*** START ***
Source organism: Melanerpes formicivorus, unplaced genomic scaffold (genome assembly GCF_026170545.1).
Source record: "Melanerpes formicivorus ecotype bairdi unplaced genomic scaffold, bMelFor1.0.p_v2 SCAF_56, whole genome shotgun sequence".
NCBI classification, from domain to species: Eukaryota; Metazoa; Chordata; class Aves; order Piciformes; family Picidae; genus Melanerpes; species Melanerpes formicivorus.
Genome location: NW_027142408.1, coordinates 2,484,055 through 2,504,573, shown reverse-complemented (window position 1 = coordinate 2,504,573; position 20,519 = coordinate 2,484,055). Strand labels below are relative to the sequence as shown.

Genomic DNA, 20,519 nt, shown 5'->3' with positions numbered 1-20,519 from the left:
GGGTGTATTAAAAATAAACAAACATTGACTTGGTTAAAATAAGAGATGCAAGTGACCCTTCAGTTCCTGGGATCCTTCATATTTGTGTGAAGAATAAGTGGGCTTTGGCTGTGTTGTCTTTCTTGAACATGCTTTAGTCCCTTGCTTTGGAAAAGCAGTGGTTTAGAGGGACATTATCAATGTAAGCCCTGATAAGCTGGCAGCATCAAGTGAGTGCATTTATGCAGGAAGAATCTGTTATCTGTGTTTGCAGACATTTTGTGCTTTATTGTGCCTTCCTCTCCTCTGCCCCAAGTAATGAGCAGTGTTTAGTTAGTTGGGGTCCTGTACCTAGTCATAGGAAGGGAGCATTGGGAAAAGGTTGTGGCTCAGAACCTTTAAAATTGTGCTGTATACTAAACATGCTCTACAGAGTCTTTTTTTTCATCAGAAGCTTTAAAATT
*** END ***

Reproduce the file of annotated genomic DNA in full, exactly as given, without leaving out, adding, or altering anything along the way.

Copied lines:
Source organism: Melanerpes formicivorus, unplaced genomic scaffold (genome assembly GCF_026170545.1).
Source record: "Melanerpes formicivorus ecotype bairdi unplaced genomic scaffold, bMelFor1.0.p_v2 SCAF_56, whole genome shotgun sequence".
NCBI classification, from domain to species: Eukaryota; Metazoa; Chordata; class Aves; order Piciformes; family Picidae; genus Melanerpes; species Melanerpes formicivorus.
Genome location: NW_027142408.1, coordinates 2,484,055 through 2,504,573, shown reverse-complemented (window position 1 = coordinate 2,504,573; position 20,519 = coordinate 2,484,055). Strand labels below are relative to the sequence as shown.

Genomic DNA, 20,519 nt, shown 5'->3' with positions numbered 1-20,519 from the left:
GGGTGTATTAAAAATAAACAAACATTGACTTGGTTAAAATAAGAGATGCAAGTGACCCTTCAGTTCCTGGGATCCTTCATATTTGTGTGAAGAATAAGTGGGCTTTGGCTGTGTTGTCTTTCTTGAACATGCTTTAGTCCCTTGCTTTGGAAAAGCAGTGGTTTAGAGGGACATTATCAATGTAAGCCCTGATAAGCTGGCAGCATCAAGTGAGTGCATTTATGCAGGAAGAATCTGTTATCTGTGTTTGCAGACATTTTGTGCTTTATTGTGCCTTCCTCTCCTCTGCCCCAAGTAATGAGCAGTGTTTAGTTAGTTGGGGTCCTGTACCTAGTCATAGGAAGGGAGCATTGGGAAAAGGTTGTGGCTCAGAACCTTTAAAATTGTGCTGTATACTAAACATGCTCTACAGAGTCTTTTTTTTCATCAGAAGCTTTAAAATT